Home » Amazon, Pricing » Amazon Is Quietly Eliminating List Prices

Amazon Is Quietly Eliminating List Prices

12 January 2017

From The New York Times:

In a major shift for online commerce, Amazon is quietly changing how it entices people to buy.

The retailer built a reputation and hit $100 billion in annual revenue by offering deals. The first thing a potential customer saw was a bargain: how much an item was reduced from its list price.

Now, in many cases, Amazon has dropped any mention of a list price. There is just one price. Take it or leave it.

The new approach comes as discounts both online and offline have become the subject of dozens of consumer lawsuits for being much less than they seem. It is also occurring while Amazon is in the middle of an ambitious multiyear shift from a store selling one product at a time to a full-fledged ecosystem. Amazon wants to be so deeply embedded in a customer’s life that buying happens as naturally as breathing, and nearly as often.

. . . .

“When Amazon began 21 years ago, the strategy was to lose on every sale but make it up on volume,” said Larry Compeau, a Clarkson University professor of consumer studies. “It was building for the future, and the future has arrived. Amazon doesn’t have to seduce customers with a deal because they’re going to buy anyway.”

Or so Amazon hopes. Digital stores live by Alec Baldwin’s maxim in “Glengarry Glen Ross”: “Always be closing.” The retailer has been experimenting with another method of closing a sale. It tells the potential buyer what the price used to be on Amazon.

. . . .

“We’ve been conditioned to buy only when things are on sale,” said Bonnie Patten, executive director of TruthInAdvertising.org, a consumer information site. “As a result, what many retailers have done is make sure everything is always on sale. Which means nothing is ever on sale.”

Amazon has both benefited from that conditioning as well as encouraged it, which is most likely why it is changing cautiously. It began eliminating list prices about two months ago, pricing specialists say, both on products it sold itself and those sold by other merchants on its site. The retailer did not return multiple requests for comment.

“Our data suggests that list prices are going away,” said Guru Hariharan, chief executive of Boomerang Commerce, a retail analytics firm. Last spring, Boomerang compiled a list for The New York Times of 100 pet food products that Amazon said it was selling at a discount to a list price. Only about half of them still say that.

“Amazon is a data-driven company with very few sacred cows,” Mr. Hariharan said. “At the very least, it is conducting a storewide test about whether it should change its pricing strategy.”

Link to the rest at The New York Times and thanks to Allen for the tip.

Amazon, Pricing

6 Comments to “Amazon Is Quietly Eliminating List Prices”

  1. Apparently Canada considers it ‘wrong’ to have a list price that no one ever pays.


    I’m guessing they’ve never noticed the list prices in books and gone after B&N …

    • It is considered manipulative to have a list price the price setting has no expectation of collecting. However, it is odd the Competition Bureau would fine Amazon for this. Generally the standard is applied to entities which both set the MSRP and sell the goods. Amazon doesn’t set the MSRP. The Bureau itself said in a statement that “Amazon relied on its suppliers to provide list prices without verifying that those prices were accurate.” In effect they are fining Amazon for being lied to. It seems to be an attempt to get Amazon to police their suppliers on the Bureau’s behalf. Amazon is being left holding the bag for generally skeezy practices that involve several players.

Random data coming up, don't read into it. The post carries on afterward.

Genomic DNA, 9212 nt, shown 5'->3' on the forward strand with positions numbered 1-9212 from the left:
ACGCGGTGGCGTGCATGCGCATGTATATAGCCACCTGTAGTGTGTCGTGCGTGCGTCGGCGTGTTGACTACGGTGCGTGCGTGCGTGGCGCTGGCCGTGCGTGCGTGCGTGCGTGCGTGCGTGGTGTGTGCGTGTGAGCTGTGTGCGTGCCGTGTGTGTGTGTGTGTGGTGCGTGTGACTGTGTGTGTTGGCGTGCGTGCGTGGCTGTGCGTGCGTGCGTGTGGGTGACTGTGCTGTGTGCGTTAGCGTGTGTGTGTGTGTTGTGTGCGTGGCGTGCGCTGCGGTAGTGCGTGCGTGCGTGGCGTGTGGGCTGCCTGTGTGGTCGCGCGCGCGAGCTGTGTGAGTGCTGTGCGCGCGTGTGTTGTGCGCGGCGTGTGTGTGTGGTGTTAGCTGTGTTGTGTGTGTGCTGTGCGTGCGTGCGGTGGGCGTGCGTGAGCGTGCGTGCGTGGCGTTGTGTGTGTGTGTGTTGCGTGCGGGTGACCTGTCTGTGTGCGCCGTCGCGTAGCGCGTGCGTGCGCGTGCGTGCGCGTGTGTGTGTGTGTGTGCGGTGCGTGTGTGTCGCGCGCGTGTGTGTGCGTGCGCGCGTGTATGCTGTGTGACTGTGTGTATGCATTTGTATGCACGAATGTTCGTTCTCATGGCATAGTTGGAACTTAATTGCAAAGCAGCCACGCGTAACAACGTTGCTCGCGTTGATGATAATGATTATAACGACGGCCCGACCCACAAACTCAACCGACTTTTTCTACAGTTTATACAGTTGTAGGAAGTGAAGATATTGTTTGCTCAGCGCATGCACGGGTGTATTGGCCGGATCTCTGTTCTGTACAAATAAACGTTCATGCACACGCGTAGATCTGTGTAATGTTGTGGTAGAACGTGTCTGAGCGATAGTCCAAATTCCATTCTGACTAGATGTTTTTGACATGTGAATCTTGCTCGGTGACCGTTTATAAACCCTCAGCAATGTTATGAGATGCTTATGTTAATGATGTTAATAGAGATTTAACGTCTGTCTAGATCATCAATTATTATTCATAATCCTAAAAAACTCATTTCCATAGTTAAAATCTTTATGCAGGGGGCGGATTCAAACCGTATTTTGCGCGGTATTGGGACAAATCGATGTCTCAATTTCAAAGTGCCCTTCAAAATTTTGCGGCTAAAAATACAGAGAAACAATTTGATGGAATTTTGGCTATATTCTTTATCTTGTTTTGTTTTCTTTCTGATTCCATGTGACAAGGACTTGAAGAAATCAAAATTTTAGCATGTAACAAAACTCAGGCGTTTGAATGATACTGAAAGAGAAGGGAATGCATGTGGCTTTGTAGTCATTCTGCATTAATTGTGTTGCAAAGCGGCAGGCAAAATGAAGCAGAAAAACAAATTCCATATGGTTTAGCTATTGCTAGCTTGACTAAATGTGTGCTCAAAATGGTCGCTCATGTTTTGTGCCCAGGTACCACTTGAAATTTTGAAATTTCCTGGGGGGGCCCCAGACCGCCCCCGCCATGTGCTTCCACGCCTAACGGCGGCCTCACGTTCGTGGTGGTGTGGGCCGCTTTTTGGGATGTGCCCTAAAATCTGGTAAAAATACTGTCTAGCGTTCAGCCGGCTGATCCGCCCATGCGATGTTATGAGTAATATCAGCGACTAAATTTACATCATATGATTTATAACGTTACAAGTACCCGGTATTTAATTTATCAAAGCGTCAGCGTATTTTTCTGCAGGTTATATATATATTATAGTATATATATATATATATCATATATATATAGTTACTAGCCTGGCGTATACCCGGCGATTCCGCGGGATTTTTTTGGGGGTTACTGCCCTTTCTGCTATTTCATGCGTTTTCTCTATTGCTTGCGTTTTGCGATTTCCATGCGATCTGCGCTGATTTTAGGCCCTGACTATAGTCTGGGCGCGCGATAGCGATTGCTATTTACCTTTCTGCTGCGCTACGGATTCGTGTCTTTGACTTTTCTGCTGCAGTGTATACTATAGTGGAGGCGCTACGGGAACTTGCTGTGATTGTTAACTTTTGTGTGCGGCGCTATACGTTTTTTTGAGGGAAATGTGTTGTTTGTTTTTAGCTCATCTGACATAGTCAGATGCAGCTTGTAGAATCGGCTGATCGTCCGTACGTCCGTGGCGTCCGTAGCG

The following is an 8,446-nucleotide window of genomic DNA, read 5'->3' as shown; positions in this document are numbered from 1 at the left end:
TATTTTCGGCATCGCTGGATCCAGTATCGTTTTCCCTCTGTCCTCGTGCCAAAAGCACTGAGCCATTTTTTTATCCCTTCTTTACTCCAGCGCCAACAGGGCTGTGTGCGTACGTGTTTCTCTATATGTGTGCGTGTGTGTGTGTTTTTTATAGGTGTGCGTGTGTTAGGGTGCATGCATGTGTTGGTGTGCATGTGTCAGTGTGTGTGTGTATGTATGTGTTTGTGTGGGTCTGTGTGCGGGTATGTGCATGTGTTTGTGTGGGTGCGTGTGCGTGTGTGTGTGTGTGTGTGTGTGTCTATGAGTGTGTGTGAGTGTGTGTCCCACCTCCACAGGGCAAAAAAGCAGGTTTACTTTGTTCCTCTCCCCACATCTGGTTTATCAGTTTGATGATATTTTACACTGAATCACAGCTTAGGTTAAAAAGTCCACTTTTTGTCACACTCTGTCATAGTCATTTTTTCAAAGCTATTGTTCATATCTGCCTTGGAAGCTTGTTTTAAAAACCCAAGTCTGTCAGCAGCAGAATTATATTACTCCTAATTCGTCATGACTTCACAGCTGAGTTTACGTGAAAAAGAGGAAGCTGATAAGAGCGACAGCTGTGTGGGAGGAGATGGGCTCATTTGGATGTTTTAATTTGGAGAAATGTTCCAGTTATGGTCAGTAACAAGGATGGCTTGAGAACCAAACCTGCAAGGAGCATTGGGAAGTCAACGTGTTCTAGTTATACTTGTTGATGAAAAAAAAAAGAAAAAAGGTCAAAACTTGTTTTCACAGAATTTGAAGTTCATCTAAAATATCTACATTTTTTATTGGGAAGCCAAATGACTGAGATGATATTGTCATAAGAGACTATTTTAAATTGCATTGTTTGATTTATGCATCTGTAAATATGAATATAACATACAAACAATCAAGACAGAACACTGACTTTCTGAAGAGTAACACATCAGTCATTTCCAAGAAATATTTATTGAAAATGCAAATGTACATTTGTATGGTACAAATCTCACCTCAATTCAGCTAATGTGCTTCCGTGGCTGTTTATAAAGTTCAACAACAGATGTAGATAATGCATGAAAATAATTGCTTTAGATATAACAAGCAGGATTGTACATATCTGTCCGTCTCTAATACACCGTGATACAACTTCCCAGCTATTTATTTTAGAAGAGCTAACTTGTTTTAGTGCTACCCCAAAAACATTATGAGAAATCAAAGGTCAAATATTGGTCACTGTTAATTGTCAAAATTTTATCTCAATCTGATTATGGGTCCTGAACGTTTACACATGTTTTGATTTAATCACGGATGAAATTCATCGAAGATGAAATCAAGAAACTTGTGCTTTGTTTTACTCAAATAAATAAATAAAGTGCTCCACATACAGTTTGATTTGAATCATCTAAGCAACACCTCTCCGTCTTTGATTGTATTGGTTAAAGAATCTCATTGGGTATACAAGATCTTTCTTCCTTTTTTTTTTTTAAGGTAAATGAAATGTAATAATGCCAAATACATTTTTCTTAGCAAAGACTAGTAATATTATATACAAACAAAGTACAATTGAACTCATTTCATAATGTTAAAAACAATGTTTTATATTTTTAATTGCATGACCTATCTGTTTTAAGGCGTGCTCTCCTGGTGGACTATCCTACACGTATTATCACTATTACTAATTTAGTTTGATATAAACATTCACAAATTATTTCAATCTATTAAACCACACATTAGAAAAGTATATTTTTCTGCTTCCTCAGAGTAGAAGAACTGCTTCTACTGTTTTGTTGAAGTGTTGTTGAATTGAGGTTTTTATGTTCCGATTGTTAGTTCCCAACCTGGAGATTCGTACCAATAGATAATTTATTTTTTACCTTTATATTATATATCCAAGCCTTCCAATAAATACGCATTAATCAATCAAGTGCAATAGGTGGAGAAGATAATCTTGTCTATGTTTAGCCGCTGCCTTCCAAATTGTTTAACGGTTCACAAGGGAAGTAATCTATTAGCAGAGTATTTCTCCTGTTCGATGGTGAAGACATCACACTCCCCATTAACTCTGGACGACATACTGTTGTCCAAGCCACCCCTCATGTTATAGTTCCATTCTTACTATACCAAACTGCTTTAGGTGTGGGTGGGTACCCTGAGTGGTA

Amazon might be able to successfully dispute this fine. Their claim would be stronger if the offers in question stated MSRP rather than “list price” as the latter is a vaguer term. Amazon’s case would be weak if they themselves have never sold the goods for “list price”. It’s fine to advertise a price is lower than what you previously charged. It’s fine to advertise a price is lower than what you will be charging next week. Where it gets sketchy is advertising a savings in comparison to a price that has never been charged. Where it gets vague is whether that standard is applied within one seller or across all sellers.

      Books from the old mills of course have prices printed on them, so there is no dispute that any seller or buyer would assume that was the expected price. Even though that price is paid in less than half of all book sales.

  2. Wonderful how TNYT reads Amazon’s mind and discovers the secrets of their marketing PLANS.

    It’s this kind of article, all insinuations and little in the way of data, which makes me mistrust the Times.

    Amazon keeps its plans to itself, and its data to itself, because that has always served its best interests.

    Even when Hachette was being horrid to Amazon on all public platforms it could, Amazon just ignored most of the ranting.

    I think that’s a refreshing business model. Do, and don’t talk about it too much, especially to people trying to find clickbait.

  3. List prices don’t exist for 3rd party merchandise, and many of those listings are horrible deals. Compound that with 3rd parties able to choose any name they want to display as the seller name and there’s plenty of “Buyer Beware” to be found when shopping on Amazon. There’s plenty to like too, but still, just sayin’.

  4. I never pay attention to the price comparisons, but last night I was shopping on Amazon and came across an item that was on sale. I don’t recall ever seeing “Sale” beside the price before. It was a third-party seller.

  5. Quietly? Does Amazon have snatch teams that grab list prices while they’re sleeping? Do they wear rubber-soled shoes so they can sneak up on their keyboard and hit “Delete”?

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